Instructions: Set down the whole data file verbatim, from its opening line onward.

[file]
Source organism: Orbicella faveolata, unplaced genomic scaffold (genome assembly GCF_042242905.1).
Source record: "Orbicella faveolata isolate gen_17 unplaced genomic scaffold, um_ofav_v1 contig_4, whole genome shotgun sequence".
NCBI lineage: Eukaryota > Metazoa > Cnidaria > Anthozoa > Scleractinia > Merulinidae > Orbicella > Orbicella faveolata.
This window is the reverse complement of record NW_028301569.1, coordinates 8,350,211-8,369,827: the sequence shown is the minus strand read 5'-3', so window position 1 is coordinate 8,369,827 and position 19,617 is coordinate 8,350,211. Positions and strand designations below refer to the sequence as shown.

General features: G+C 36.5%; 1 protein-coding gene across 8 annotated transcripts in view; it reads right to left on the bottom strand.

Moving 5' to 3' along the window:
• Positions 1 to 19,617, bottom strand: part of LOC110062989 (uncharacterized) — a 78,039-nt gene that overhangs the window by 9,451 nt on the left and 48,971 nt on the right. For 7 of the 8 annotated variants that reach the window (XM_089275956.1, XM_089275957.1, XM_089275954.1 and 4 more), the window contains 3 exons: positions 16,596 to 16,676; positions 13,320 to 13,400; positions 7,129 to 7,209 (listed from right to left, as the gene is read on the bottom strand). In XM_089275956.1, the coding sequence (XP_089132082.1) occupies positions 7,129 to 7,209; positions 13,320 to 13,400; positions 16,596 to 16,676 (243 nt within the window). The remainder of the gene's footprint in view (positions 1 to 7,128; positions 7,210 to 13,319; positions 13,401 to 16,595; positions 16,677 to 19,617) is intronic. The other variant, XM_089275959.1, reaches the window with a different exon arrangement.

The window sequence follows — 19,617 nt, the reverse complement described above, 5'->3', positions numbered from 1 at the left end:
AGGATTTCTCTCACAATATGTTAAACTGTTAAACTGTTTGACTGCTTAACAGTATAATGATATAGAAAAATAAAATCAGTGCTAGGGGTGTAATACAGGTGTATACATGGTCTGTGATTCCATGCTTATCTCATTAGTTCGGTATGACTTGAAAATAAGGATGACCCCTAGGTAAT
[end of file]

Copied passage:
Source organism: Orbicella faveolata, unplaced genomic scaffold (genome assembly GCF_042242905.1).
Source record: "Orbicella faveolata isolate gen_17 unplaced genomic scaffold, um_ofav_v1 contig_4, whole genome shotgun sequence".
NCBI lineage: Eukaryota > Metazoa > Cnidaria > Anthozoa > Scleractinia > Merulinidae > Orbicella > Orbicella faveolata.
This window is the reverse complement of record NW_028301569.1, coordinates 8,350,211-8,369,827: the sequence shown is the minus strand read 5'-3', so window position 1 is coordinate 8,369,827 and position 19,617 is coordinate 8,350,211. Positions and strand designations below refer to the sequence as shown.

General features: G+C 36.5%; 1 protein-coding gene across 8 annotated transcripts in view; it reads right to left on the bottom strand.

Moving 5' to 3' along the window:
• Positions 1 to 19,617, bottom strand: part of LOC110062989 (uncharacterized) — a 78,039-nt gene that overhangs the window by 9,451 nt on the left and 48,971 nt on the right. For 7 of the 8 annotated variants that reach the window (XM_089275956.1, XM_089275957.1, XM_089275954.1 and 4 more), the window contains 3 exons: positions 16,596 to 16,676; positions 13,320 to 13,400; positions 7,129 to 7,209 (listed from right to left, as the gene is read on the bottom strand). In XM_089275956.1, the coding sequence (XP_089132082.1) occupies positions 7,129 to 7,209; positions 13,320 to 13,400; positions 16,596 to 16,676 (243 nt within the window). The remainder of the gene's footprint in view (positions 1 to 7,128; positions 7,210 to 13,319; positions 13,401 to 16,595; positions 16,677 to 19,617) is intronic. The other variant, XM_089275959.1, reaches the window with a different exon arrangement.

The window sequence follows — 19,617 nt, the reverse complement described above, 5'->3', positions numbered from 1 at the left end:
AGGATTTCTCTCACAATATGTTAAACTGTTAAACTGTTTGACTGCTTAACAGTATAATGATATAGAAAAATAAAATCAGTGCTAGGGGTGTAATACAGGTGTATACATGGTCTGTGATTCCATGCTTATCTCATTAGTTCGGTATGACTTGAAAATAAGGATGACCCCTAGGTAAT